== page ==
Academic Faculty Advisors
Every first-year student is assigned to an academic faculty adviser, with whom he or she meets regularly to discuss courses, general progress, and to review the Department and University requirements. During the Spring quarter every student completes with her/his faculty adviser the first Annual Activities Report. The academic adviser also provides advice on how to make contact with research groups.
The faculty member maintains this role until the student is well established with a research adviser. The entire doctoral supervisory committee takes up this mentoring role for advanced students, particularly the research adviser and the research mentor.
Peer mentoring of first year Graduate students
The department has an evolving peer mentoring program. First-year students are paired with a student mentor. Typically a second-year Graduate student or sometimes a more advanced Graduate student who has volunteered for this. These student mentors aim to help the first-year students make the transition to graduate school by sharing their experiences and provide support and advice. Peer mentoring starts during Orientation Week at the start of the Academic year and involves various scheduled events during the year, such as one social "tea" each quarter to which all mentors and mentees are invited. In addition, mentors meet individually with their mentors once or twice each quarter during the year.
Faculty mentors for advanced graduate students
Advanced Graduate students are advised and mentored by their Research Adviser and their Faculty Mentor. Students forming their Supervisory Committees must designate one of the members, other than the Chair, as a Faculty Mentor.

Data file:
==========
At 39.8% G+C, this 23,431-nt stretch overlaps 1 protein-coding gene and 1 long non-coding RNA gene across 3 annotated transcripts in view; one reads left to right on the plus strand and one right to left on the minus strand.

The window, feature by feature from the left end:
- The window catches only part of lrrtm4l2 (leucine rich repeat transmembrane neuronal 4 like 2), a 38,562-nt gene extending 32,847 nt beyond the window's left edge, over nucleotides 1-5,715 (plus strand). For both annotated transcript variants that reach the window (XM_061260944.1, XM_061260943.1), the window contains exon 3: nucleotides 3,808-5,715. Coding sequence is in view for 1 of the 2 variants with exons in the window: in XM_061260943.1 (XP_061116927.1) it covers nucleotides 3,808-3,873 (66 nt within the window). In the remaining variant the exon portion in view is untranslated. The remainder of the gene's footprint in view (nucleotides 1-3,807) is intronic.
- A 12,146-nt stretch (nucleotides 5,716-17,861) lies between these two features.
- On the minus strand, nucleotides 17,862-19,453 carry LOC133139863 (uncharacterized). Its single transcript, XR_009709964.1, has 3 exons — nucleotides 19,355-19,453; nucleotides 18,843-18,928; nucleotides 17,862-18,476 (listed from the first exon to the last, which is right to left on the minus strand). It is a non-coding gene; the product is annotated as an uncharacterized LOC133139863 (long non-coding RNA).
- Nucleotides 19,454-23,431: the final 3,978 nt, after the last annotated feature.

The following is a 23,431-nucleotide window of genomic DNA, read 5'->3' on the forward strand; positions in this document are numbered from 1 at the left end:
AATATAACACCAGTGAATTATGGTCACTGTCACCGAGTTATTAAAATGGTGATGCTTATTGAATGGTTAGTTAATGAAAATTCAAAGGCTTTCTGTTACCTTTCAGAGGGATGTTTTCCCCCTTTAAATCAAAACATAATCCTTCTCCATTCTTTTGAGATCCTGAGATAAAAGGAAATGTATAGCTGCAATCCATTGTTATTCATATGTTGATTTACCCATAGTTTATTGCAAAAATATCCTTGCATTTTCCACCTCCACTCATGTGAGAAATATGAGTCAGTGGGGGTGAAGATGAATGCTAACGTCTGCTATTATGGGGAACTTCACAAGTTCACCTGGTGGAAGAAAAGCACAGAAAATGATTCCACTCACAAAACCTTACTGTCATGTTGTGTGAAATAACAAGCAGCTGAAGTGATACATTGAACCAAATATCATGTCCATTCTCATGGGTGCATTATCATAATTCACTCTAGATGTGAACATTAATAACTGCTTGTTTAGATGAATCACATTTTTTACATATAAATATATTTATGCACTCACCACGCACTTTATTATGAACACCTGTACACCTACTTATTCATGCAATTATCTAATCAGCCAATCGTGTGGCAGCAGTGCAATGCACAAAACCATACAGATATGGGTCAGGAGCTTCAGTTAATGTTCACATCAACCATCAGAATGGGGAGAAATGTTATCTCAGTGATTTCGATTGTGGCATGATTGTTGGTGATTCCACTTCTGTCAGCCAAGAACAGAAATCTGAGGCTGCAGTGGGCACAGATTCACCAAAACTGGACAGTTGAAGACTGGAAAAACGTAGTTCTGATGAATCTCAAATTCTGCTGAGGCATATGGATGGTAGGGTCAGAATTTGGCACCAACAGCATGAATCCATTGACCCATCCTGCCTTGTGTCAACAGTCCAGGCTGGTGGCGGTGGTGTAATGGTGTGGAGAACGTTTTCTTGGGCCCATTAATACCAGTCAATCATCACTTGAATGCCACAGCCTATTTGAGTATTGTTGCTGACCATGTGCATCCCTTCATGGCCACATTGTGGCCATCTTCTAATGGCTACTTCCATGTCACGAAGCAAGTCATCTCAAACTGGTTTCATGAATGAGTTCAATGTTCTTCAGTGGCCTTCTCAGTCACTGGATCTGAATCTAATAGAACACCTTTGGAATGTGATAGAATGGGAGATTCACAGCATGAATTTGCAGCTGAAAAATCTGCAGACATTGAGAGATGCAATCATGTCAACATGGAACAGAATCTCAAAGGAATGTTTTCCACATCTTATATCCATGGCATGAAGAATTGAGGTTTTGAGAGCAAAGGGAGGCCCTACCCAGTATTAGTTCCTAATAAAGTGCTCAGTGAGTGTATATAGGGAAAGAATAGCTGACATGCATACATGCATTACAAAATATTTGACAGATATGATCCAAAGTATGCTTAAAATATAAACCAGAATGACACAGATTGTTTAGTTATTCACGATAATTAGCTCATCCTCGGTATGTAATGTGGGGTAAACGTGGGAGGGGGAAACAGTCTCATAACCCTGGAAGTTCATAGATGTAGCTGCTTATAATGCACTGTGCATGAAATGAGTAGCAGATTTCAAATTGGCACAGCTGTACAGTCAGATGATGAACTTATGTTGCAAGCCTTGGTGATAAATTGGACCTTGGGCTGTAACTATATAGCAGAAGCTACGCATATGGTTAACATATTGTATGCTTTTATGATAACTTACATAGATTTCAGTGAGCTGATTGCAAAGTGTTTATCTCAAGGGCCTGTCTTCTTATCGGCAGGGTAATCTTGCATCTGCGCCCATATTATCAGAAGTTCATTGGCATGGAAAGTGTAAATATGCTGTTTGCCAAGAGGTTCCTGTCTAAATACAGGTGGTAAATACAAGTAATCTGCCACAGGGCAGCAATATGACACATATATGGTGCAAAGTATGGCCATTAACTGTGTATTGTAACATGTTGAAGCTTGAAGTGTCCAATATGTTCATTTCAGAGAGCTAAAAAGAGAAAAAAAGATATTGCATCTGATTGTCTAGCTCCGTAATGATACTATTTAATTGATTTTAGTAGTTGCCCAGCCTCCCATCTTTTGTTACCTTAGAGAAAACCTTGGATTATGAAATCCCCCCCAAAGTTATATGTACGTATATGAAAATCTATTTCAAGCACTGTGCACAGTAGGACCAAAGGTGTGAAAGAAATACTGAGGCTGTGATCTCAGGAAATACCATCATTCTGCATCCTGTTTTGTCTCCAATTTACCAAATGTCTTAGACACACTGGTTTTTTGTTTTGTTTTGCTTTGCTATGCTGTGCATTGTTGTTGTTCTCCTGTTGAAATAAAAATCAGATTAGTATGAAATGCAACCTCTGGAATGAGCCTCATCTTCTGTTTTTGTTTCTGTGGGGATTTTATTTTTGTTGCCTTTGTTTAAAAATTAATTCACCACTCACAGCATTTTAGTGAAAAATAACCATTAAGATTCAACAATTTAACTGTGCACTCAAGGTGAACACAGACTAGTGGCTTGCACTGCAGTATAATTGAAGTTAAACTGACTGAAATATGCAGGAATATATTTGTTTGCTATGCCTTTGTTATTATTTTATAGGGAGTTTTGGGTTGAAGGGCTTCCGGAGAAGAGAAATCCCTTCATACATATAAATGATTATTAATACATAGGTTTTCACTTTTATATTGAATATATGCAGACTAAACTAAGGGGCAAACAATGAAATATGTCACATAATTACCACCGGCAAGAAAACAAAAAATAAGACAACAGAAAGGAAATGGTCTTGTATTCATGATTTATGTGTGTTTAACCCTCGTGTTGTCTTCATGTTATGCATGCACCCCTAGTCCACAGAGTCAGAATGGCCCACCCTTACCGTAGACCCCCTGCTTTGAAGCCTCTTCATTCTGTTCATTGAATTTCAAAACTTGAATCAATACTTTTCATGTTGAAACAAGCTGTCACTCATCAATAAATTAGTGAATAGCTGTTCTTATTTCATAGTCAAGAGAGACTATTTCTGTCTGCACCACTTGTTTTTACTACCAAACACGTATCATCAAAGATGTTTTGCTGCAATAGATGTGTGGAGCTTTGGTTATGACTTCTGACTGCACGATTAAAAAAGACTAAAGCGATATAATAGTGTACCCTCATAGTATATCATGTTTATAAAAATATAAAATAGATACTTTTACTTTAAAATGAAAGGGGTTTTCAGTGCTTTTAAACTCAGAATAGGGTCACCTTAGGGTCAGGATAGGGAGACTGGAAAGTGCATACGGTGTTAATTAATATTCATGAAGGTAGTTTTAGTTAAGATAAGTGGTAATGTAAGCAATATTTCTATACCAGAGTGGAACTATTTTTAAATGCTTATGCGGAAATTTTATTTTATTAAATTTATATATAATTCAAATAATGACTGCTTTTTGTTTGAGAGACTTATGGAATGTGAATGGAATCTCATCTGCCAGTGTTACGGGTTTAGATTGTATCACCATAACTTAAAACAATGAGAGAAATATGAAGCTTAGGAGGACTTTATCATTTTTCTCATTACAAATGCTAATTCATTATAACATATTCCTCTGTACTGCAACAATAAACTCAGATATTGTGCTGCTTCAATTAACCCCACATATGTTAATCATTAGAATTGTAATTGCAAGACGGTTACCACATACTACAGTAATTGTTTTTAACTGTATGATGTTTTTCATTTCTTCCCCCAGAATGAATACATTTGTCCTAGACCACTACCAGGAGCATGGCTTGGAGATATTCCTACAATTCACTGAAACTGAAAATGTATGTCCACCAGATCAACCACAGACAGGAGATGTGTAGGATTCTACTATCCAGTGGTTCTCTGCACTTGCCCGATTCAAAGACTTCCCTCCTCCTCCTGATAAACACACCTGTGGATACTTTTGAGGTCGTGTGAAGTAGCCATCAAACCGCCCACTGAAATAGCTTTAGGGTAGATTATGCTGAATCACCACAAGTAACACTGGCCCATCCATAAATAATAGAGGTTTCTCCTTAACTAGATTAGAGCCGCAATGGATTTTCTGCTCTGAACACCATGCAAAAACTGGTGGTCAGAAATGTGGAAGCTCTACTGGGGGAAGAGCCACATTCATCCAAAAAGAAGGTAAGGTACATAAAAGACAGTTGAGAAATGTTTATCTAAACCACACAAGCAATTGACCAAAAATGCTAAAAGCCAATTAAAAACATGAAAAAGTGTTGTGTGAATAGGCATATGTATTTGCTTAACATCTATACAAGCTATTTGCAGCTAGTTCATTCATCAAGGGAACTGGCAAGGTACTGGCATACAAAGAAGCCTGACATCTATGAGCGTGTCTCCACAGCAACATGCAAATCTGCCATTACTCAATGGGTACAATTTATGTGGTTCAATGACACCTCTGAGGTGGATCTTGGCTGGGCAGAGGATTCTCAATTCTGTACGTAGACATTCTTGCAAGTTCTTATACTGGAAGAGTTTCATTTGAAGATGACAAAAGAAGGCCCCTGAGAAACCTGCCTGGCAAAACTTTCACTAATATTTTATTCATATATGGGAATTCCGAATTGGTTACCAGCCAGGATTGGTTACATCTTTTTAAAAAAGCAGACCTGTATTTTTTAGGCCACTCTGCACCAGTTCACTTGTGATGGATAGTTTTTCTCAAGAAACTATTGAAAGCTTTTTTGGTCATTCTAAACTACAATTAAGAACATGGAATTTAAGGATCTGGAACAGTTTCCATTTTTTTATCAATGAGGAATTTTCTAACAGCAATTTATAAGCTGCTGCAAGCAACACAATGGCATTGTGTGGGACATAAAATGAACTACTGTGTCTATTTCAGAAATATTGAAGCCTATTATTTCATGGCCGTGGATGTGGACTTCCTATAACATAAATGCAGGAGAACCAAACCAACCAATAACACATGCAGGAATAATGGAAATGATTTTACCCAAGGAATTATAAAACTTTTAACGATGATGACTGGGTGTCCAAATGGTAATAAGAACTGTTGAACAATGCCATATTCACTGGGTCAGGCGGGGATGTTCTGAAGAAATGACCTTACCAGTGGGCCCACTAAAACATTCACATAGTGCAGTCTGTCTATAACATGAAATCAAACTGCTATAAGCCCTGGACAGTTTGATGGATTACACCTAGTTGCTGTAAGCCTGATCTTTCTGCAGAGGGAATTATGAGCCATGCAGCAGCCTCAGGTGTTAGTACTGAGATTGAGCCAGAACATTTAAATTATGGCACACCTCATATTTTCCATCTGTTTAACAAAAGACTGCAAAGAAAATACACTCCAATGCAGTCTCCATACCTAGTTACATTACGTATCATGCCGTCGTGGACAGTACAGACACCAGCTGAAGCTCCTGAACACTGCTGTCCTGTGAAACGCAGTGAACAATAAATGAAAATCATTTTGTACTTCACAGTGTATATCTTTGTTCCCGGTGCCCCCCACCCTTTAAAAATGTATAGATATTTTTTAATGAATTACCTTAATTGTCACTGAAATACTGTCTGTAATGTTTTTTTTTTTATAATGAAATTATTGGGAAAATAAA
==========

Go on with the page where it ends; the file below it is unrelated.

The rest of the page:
The difference between advising and mentoring can be summarized as follows (drawn from graduate school documents): advising "focuses on the activities, requirements, and attainment of satisfactory progress through the steps needed to achieve a graduate degree," whereas mentoring "focuses on the human relationships, commitments, and resources that help graduate students find success and fulfillment in the academic and professional pursuits." Research Advisors certainly play an important mentoring as well as advising role, but the department considers it important, as a minimum, to have another faculty member who explicitly takes on a mentoring role. In addition, all students are encouraged to seek, as needed, further mentoring from others in the department (fellow students, postdoctoral researchers, staff) and the broader UW community.
The Mentor on your Committee should agree to take on some responsibility to look out for your overall professional health during your time here doing research. There are no hard and fast rules about mentoring, but it might involve the faculty member seeking you out proactively on an occasional (but regular) basis to discuss your progress and needs. He or she would also be available as a friendly and supportive sounding board, offering constructive criticism, suggesting contacts as needed, and helping you think about future career options.